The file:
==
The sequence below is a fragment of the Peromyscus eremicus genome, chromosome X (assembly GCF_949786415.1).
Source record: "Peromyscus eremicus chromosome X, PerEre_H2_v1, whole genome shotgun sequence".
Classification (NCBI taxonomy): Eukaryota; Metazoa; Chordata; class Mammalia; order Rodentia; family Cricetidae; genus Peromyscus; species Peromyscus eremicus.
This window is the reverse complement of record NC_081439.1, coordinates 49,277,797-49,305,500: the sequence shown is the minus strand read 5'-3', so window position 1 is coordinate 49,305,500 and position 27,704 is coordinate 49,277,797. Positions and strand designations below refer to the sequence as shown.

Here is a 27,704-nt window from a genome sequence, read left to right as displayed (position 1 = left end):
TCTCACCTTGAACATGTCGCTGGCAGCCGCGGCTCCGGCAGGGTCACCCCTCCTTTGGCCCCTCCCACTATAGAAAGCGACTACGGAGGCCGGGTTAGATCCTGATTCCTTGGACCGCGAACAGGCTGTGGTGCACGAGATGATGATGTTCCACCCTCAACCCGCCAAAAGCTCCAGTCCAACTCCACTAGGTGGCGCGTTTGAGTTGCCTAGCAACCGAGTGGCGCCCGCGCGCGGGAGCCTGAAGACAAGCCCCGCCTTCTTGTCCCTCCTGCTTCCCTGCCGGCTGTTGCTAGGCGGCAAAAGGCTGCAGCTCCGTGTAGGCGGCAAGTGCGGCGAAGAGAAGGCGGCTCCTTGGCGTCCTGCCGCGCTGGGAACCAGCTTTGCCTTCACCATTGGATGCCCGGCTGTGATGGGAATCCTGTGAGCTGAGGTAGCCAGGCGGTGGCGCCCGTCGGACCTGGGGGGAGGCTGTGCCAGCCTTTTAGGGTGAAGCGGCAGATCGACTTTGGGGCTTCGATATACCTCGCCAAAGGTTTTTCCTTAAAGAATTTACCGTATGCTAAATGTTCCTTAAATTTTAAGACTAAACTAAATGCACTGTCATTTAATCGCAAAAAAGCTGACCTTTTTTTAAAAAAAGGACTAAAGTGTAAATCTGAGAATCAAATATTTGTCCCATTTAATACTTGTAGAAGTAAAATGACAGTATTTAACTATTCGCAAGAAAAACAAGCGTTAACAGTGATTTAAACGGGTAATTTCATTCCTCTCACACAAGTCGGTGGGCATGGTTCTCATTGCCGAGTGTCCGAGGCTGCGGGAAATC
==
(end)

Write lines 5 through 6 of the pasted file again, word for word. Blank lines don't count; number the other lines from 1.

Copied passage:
Here is a 27,704-nt window from a genome sequence, read left to right as displayed (position 1 = left end):
TCTCACCTTGAACATGTCGCTGGCAGCCGCGGCTCCGGCAGGGTCACCCCTCCTTTGGCCCCTCCCACTATAGAAAGCGACTACGGAGGCCGGGTTAGATCCTGATTCCTTGGACCGCGAACAGGCTGTGGTGCACGAGATGATGATGTTCCACCCTCAACCCGCCAAAAGCTCCAGTCCAACTCCACTAGGTGGCGCGTTTGAGTTGCCTAGCAACCGAGTGGCGCCCGCGCGCGGGAGCCTGAAGACAAGCCCCGCCTTCTTGTCCCTCCTGCTTCCCTGCCGGCTGTTGCTAGGCGGCAAAAGGCTGCAGCTCCGTGTAGGCGGCAAGTGCGGCGAAGAGAAGGCGGCTCCTTGGCGTCCTGCCGCGCTGGGAACCAGCTTTGCCTTCACCATTGGATGCCCGGCTGTGATGGGAATCCTGTGAGCTGAGGTAGCCAGGCGGTGGCGCCCGTCGGACCTGGGGGGAGGCTGTGCCAGCCTTTTAGGGTGAAGCGGCAGATCGACTTTGGGGCTTCGATATACCTCGCCAAAGGTTTTTCCTTAAAGAATTTACCGTATGCTAAATGTTCCTTAAATTTTAAGACTAAACTAAATGCACTGTCATTTAATCGCAAAAAAGCTGACCTTTTTTTAAAAAAAGGACTAAAGTGTAAATCTGAGAATCAAATATTTGTCCCATTTAATACTTGTAGAAGTAAAATGACAGTATTTAACTATTCGCAAGAAAAACAAGCGTTAACAGTGATTTAAACGGGTAATTTCATTCCTCTCACACAAGTCGGTGGGCATGGTTCTCATTGCCGAGTGTCCGAGGCTGCGGGAAATC